Bat Sabbath, God Damn: Arts Club Loft, Liverpool
Cancer Bats forming a Black Sabbath tribute band? Brian Sayle catches a curious, but arresting set.
Friday night for a sold out gig in the Arts Club loft – a curious affair. Canadian metal band Cancer Bats paying tribute to Black Sabbath.
Last time Cancer Bats played Liverpool was a sold out show at the Shipping Forecast, so it was no surprise that tonight is a much larger venue.
The backdrop was adorned with two crossed Bat Sabbath logos. The band took to the stage, with frontman Liam Cormier the last to appear, out of the darkness in a Rick Wakeman-esque cape, launching straight into Children of the Grave from 1971’s Master of Reality. I’ve never quite been sold on the concept of the tribute act – but this felt different.
From Children of the Grave it was onto Supernaut from Vol 4 and Liam was himself drumming on a floor tom at the front of the stage. Not only was that perfect for this track, but Liam was doing his own thing. Did Ozzy ever do that? I’m not sure.
Liam has his own stage presence. At no point did he try to sound be Ozzy Osbourne. It was working. It didn’t feel like they were aping Black Sabbath. Liam spoke like Liam in a unique vocal style and later in the set had a bit of fun pointing out Liverpool didn’t have a music history as rich as Birmingham’s, the birthplace of plenty of heavy metal bands (including, of course, Black Sabbath themselves).
Black Sabbath was followed by Iron Man, perfect for a sing along from the crowd, whose age ranged from young to old and maybe one or two standing at the back who might have even remembered when Black Sabbath were playing venues this size.
It struck me that the last time I saw Black Sabbath myself was back in 1989 on the Headless Cross tour in a half empty Royal Court. It became increasingly apparent as Bat Sabbath played how much the immense popularity and influence of the band has become the stuff of legend. The capacity crowd knew every song; Into the Void, Fairies Wear Boots, N.I.B., and set closer War Pigs.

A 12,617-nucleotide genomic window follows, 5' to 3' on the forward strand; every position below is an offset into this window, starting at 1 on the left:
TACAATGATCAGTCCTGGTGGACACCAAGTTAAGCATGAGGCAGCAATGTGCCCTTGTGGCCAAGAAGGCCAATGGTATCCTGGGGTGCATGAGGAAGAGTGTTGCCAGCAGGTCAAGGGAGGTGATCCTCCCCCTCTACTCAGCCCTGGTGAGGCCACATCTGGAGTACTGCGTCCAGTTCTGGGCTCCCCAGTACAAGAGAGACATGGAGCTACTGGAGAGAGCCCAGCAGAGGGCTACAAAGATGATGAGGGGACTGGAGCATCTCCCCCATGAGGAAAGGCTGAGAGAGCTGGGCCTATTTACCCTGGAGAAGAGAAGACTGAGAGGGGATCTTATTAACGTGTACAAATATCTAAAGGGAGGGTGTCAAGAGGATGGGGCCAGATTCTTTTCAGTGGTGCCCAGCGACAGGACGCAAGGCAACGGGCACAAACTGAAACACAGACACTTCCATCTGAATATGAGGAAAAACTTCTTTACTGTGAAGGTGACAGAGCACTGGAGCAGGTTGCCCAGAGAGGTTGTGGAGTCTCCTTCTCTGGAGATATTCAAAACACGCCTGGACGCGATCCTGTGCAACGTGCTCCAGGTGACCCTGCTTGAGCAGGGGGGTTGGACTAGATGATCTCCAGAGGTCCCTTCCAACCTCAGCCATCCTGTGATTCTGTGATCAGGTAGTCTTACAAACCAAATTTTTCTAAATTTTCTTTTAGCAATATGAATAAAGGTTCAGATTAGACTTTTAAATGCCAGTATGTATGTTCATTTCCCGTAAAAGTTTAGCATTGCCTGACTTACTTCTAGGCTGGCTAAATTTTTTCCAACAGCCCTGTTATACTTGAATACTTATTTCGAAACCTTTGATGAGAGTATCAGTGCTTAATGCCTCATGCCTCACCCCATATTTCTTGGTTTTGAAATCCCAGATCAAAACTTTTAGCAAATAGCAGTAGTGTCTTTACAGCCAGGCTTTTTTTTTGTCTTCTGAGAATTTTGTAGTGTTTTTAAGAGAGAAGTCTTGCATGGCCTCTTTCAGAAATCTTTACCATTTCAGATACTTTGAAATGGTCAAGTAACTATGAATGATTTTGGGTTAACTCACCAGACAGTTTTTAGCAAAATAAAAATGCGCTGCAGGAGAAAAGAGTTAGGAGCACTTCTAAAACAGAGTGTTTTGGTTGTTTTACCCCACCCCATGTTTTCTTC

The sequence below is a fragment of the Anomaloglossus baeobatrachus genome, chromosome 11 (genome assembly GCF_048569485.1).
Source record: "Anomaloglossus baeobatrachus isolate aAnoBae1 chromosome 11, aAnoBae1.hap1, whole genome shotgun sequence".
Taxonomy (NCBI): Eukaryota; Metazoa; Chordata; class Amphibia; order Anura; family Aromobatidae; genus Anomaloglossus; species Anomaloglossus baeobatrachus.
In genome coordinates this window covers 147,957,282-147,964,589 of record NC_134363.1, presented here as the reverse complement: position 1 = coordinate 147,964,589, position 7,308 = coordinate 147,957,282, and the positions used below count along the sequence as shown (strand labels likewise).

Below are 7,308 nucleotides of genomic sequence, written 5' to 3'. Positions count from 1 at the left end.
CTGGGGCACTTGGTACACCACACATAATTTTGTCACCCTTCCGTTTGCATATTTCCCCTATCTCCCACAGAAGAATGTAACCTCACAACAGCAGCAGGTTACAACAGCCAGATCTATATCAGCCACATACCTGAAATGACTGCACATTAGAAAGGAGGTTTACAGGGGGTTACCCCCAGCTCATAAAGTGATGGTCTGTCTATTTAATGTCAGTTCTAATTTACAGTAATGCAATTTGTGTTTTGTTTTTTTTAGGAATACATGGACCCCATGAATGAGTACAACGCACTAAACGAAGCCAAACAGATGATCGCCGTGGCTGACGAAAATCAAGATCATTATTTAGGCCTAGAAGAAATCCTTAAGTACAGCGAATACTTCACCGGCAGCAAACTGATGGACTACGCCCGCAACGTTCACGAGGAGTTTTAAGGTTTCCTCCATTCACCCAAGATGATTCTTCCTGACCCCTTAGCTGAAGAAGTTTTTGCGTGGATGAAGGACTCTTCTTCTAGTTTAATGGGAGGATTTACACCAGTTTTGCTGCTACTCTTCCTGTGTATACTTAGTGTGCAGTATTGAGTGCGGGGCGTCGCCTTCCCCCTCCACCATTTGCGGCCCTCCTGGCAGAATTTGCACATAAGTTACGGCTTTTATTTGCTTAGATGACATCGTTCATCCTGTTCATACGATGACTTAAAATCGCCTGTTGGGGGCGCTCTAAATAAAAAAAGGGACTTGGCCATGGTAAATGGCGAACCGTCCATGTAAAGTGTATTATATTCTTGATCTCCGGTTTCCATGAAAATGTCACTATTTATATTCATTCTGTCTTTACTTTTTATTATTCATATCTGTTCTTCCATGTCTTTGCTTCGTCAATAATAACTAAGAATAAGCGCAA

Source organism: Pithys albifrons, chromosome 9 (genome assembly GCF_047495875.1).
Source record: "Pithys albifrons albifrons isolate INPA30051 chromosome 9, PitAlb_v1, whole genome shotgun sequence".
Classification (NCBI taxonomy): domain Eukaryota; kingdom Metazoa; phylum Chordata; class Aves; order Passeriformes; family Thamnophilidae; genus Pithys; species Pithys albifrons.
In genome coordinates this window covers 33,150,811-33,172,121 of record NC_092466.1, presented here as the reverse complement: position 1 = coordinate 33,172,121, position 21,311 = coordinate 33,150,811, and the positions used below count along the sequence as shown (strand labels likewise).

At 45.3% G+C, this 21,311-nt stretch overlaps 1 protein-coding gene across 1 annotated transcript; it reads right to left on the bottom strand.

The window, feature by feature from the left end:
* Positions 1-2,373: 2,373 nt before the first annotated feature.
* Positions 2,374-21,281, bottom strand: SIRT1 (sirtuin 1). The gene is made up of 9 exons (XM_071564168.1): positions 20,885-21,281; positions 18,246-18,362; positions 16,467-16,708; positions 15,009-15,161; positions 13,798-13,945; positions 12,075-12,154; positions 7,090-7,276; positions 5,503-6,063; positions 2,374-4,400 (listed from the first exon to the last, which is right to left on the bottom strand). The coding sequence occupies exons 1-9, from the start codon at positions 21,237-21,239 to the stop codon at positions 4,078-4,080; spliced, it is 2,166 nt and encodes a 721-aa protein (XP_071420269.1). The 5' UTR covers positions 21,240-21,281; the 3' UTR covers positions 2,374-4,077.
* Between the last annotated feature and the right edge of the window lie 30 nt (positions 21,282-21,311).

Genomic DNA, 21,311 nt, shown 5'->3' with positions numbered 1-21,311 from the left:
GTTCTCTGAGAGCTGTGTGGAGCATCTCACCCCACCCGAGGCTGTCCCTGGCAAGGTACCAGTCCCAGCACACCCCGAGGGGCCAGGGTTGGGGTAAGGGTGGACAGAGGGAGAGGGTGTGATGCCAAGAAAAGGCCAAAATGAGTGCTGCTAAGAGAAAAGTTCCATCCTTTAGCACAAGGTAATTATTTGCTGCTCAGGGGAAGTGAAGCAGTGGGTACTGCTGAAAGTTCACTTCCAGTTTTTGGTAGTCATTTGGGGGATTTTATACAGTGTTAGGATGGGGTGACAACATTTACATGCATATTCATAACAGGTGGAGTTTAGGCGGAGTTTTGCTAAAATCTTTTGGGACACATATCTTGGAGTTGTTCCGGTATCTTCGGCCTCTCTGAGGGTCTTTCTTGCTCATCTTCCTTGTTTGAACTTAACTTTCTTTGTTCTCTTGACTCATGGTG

With so many classics to choose from filling a hour long set was easy but for an encore, even though they never actually left the stage. Bat Sabbath returned as the Cancer Bats and ran through a few of their own tracks, starting with Hail Destroyer.
Black Sabbath didn’t gain any new fans tonight, but Bat Sabbath/Cancer Bats certainly did.
As did openers God Damn, a Wolverhampton duo made up of vocalist Thom Edwards and drummer Ash Weaver from Wolverhampton, but tonight featuring a third member on synthesiser and guitars.
Playing in front of a back drop stacked of their own Orange amps and Edwards’ enormous pedalboard, with which I’m sure John Frusciante would be impressed, the sound was thunderous at times, very powerful and with plenty of creativity. There were obvious influences; Melvins, Pixies, and – dare I say it – Black Sabbath themselves.
Their energy was palpable. Thom and third member James Brown swapped instruments throughout their set, and Thom is more than happy to dispense of his guitar, take to the mic and climb over the barrier into the crowd.
I imagine they sold a few CD’s at the merch stand.
Pictures by Brian Sayle